The drugs do come with serious risks. One is that if the drugs are used on a patient who has recently contracted HIV, but not yet tested positive, the person’s infection can develop resistance to HIV drugs. That’s why a negative test is required to initiate treatment and then every three months throughout use. “A person must have a negative HIV test to even consider PrEP use,” says Fransua. Additionally, the treatments can also worsen hepatitis B in some patients.

The most serious side effects of PrEP medications are a potentially fatal buildup of lactic acid (called lactic acidosis), kidney and liver problems and bone weakening. Generally, doctors will not prescribe the drug to patients who already have kidney failure.

Common side effects include:

  • Nausea
  • Abdominal pain
  • Headaches
  • Weight gain or loss
  • Insomnia
  • Fatigue
  • Nerve problems
  • Skin rasH

How to Counter Side Effects 

If you experience nausea, taking your medicine with food may help. If it causes insomnia, a variety of lifestyle changes and supplements, ranging from guided meditations to taking melatonin, may induce sleep

Nerve problems can range from mild tingling in the hands and feet to severe pain. If the conditions are minimal, massages, soaking feet in cool water, and avoiding tight footwear and standing for long periods. According to the National Institutes of Health (NIH), weight-bearing exercise such as lifting weights can help strengthen thinning bones, as can taking supplements like vitamin D and calcium.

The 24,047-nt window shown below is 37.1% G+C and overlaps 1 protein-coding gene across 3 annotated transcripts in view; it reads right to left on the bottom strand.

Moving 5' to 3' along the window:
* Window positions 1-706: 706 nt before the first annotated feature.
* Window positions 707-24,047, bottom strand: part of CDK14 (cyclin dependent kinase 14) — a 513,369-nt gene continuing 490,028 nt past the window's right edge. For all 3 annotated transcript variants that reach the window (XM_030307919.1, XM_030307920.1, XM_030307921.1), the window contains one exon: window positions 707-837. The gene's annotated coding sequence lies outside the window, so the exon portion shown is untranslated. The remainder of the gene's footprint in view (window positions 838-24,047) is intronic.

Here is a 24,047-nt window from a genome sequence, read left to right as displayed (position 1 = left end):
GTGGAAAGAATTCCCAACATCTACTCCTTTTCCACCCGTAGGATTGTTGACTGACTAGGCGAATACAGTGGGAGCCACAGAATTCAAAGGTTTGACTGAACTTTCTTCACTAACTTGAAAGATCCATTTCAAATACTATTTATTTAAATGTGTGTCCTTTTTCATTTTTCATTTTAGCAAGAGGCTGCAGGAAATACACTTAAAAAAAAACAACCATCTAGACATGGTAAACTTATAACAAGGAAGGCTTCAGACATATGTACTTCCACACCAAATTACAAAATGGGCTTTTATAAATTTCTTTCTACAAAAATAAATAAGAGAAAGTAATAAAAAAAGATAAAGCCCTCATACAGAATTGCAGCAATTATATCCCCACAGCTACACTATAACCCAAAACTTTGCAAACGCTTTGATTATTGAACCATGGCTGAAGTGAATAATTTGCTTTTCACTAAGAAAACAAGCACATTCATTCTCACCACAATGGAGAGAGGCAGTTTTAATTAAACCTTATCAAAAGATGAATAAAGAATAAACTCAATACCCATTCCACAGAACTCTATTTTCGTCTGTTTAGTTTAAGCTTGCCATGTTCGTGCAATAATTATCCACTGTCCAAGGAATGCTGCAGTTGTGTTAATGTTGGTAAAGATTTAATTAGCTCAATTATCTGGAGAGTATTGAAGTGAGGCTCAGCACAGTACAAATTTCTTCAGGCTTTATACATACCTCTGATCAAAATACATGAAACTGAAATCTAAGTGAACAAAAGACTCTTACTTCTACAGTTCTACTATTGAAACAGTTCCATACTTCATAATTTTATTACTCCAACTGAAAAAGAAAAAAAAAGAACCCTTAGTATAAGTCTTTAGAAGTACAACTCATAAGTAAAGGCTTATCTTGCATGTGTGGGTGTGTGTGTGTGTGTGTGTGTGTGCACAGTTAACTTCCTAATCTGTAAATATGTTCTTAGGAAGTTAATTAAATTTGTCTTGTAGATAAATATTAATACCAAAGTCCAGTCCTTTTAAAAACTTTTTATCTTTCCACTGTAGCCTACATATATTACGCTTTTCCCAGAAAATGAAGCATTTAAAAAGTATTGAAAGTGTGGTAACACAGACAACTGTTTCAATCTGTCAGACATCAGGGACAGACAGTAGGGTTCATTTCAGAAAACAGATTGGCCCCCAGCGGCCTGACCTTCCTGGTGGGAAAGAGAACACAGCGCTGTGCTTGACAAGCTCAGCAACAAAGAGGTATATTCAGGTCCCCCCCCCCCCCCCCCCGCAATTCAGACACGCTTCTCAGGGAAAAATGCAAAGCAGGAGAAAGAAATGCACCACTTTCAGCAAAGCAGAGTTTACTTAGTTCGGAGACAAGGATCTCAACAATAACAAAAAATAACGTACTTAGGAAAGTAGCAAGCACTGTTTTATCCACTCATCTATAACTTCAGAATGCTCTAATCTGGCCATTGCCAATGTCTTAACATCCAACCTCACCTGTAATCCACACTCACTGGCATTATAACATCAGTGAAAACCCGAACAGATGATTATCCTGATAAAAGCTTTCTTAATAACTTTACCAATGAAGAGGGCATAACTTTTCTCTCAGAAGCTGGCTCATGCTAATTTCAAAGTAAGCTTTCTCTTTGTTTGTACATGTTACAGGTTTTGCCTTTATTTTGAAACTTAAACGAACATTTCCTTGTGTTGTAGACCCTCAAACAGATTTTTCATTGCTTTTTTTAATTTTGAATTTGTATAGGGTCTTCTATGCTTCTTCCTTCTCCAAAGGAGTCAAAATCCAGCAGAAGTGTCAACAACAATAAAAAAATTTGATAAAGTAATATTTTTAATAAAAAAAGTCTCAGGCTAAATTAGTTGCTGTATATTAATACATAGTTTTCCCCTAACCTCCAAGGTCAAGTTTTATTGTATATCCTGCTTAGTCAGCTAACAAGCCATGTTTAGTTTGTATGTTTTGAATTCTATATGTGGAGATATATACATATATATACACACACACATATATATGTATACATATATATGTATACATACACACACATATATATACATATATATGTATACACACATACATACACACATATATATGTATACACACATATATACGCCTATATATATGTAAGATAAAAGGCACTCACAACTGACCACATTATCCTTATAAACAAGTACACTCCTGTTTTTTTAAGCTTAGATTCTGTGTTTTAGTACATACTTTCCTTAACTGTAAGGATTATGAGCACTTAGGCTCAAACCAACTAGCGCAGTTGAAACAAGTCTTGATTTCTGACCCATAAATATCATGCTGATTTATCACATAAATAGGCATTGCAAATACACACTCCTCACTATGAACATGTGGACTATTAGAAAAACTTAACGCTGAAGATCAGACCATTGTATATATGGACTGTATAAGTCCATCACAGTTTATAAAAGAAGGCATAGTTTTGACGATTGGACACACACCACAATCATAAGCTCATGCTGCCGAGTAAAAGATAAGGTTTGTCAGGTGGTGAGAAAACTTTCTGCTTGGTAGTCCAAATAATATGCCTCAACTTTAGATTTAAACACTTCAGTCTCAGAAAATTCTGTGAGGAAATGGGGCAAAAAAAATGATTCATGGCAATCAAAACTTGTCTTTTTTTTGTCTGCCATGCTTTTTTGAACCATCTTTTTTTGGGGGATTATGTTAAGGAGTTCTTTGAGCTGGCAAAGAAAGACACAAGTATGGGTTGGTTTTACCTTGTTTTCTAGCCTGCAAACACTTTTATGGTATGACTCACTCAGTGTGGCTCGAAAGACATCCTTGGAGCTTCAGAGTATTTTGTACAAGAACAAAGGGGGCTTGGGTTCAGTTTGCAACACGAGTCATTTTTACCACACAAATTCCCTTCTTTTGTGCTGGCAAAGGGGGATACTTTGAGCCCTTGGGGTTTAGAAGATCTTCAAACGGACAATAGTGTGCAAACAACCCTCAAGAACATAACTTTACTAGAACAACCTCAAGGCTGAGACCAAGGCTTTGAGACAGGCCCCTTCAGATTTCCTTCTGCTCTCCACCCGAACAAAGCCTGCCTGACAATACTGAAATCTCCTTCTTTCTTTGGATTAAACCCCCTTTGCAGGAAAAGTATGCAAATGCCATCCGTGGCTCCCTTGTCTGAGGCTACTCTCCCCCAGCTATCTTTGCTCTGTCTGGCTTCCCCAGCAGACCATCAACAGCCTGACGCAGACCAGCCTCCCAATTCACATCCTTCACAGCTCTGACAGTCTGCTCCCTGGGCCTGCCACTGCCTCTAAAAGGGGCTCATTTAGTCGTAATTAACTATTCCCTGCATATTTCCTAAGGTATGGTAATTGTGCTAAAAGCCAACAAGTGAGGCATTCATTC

Descovy has been associated with some weight gain, says Fransua. “It’s not a huge problem, but somebody who already has obesity, may be better off taking Truvada than Descovy,” assuming that that person is a man.  

Lactic acidosis can be life-threatening. If you experience an upset stomach and vomiting, extreme exhaustion or unusual shortness of breath, see a doctor right away. 

Be sure to discuss any medications or supplements you use with your physician, as some can interfere with the efficacy of PrEP or cause additional stress on the kidneys and liver.

How to Get a Prescription for PrEP

Fransua says PrEP is very underutilized in the community at-risk for HIV. Some healthcare practitioners are unfamiliar with the drug or uncomfortable prescribing it. Such scenarios leave patients to find out about it on their own and then, perhaps, struggle with stigma when looking for a doctor who will prescribe it to them.

 

Barriers to Accessing PrEP
There are many barriers for distributing PrEP to high-risk individuals and communities. With those barriers come potential solutions.

 

“I navigated finding a provider in the South as a broke college student. I have been shamed by public health-center workers who told me I’d get HIV if I continued my risky behavior (they did not understand what PrEP was),” says Frenzel. “My last provider in Nashville said that people would drive over two hours for their three-month PrEP appointment, because affordable, affirming providers were few and far between.”

Another challenge with PrEP is that prescriptions are only given three months at a time. Before a prescription runs out, patients need to undergo an HIV test as well as those for kidney and liver function before receiving the next three-month supply. This can be difficult for those with limited access to transportation or healthcare clinics.

If you don’t have a primary care provider who will prescribe the medicine, the AIDS Education and Trainer Center Program (AETC) publishes a directory to help find nearby care. AETC operates centers in every state.

“Sometimes insurance won’t allow you to see a specialist,” says Fransua. “In that case, there are primary care providers who are comfortable prescribing PrEP, [including] nurse practitioners and other providers. If [patients] go to AETC, they will find a list of providers,” who know about PrEP.